Bloomberg and Peter Robinson share insight how passing your fortune to your children is not that easy.
The first clue that this is no ordinary crowd of sulky teenagers comes when the instructor asks those who’ve invested in the market to raise their hands. Most hands go up. As a financial planner explains the benefits of investing, one boy interrupts. “What do you suggest investing in right now?” asks Liam Whitfield, 18, a senior at a private Seattle high school, with swooping bangs and a shaggy sweater. The speaker, from a local investment firm, suggests a standard mix of 60 percent stocks and 40 percent bonds. Whitfield looks disappointed. He already owns shares of Apple, Facebook, and Starbucks. “I was kind of looking for an actual stock tip,” he says.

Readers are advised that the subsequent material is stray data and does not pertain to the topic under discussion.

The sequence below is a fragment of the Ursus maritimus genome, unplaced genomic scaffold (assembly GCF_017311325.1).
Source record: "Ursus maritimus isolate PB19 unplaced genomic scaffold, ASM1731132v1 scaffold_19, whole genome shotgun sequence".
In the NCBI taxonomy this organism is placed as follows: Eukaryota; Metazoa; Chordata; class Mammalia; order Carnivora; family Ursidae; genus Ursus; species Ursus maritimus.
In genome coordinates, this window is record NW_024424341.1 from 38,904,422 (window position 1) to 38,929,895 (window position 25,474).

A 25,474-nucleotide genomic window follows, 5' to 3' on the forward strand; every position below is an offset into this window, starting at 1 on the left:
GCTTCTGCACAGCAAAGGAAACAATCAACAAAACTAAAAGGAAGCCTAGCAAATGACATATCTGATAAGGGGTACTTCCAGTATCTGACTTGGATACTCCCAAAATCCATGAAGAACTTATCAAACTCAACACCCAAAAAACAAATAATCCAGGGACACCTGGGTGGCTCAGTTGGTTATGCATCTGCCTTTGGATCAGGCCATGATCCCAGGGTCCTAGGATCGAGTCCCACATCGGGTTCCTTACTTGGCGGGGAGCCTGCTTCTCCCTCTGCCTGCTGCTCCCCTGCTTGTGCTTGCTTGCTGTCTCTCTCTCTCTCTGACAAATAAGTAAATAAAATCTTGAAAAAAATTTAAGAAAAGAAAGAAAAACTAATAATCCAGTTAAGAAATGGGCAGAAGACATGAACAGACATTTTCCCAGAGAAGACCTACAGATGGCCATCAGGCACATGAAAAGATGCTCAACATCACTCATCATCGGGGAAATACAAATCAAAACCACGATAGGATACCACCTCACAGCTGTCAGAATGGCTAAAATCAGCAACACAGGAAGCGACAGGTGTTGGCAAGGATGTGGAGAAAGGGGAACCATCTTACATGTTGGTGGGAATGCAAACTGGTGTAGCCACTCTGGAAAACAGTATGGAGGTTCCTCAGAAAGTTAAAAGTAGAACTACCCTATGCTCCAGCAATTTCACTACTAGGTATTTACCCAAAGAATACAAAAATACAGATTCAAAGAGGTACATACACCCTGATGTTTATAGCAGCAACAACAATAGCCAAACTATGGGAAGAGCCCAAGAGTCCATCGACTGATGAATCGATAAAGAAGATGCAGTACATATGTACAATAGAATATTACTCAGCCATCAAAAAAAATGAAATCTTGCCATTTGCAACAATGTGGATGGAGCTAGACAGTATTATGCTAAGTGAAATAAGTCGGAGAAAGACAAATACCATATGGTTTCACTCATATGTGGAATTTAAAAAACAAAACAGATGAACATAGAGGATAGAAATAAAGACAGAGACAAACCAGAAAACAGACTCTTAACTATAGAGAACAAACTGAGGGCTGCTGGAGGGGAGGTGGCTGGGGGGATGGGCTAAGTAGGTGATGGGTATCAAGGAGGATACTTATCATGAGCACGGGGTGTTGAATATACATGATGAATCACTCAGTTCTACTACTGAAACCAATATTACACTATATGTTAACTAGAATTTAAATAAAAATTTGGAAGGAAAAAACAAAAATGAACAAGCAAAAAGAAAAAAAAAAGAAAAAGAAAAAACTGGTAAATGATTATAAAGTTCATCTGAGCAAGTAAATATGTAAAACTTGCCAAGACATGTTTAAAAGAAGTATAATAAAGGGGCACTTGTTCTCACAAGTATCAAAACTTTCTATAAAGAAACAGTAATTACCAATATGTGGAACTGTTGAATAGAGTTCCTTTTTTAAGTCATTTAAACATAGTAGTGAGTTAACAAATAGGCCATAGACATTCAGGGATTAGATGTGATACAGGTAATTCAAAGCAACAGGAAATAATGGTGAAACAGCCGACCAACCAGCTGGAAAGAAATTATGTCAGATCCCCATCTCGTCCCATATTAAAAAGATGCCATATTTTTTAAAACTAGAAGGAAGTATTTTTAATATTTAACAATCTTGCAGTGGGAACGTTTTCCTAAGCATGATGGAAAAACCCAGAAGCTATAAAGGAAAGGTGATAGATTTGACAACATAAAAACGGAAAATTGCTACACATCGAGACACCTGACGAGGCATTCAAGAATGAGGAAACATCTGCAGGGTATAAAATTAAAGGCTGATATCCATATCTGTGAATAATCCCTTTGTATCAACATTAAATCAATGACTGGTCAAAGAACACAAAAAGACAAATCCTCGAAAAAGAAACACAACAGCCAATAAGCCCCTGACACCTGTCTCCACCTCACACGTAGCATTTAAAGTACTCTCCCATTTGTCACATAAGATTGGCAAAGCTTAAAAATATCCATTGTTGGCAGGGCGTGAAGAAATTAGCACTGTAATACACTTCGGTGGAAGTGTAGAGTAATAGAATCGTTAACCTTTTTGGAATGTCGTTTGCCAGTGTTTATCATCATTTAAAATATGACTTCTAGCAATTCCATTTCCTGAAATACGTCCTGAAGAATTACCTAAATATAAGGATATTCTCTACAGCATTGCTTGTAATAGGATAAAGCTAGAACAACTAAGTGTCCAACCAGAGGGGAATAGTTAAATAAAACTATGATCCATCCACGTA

It’s a Saturday morning in March, and Whitfield is sitting with two dozen teens in an antiseptic meeting room for a lesson on money management arranged by their well-to-do parents. The lecturers have broken the ice with a Saturday Night Live ad for a book of financial advice called Don’t Buy Stuff You Cannot Afford. (It’s one page long.) They show photos of cars that go from humble to glamorous and ask the kids to pick one—but only after calculating how long it would take to afford by saving $2,000 a year.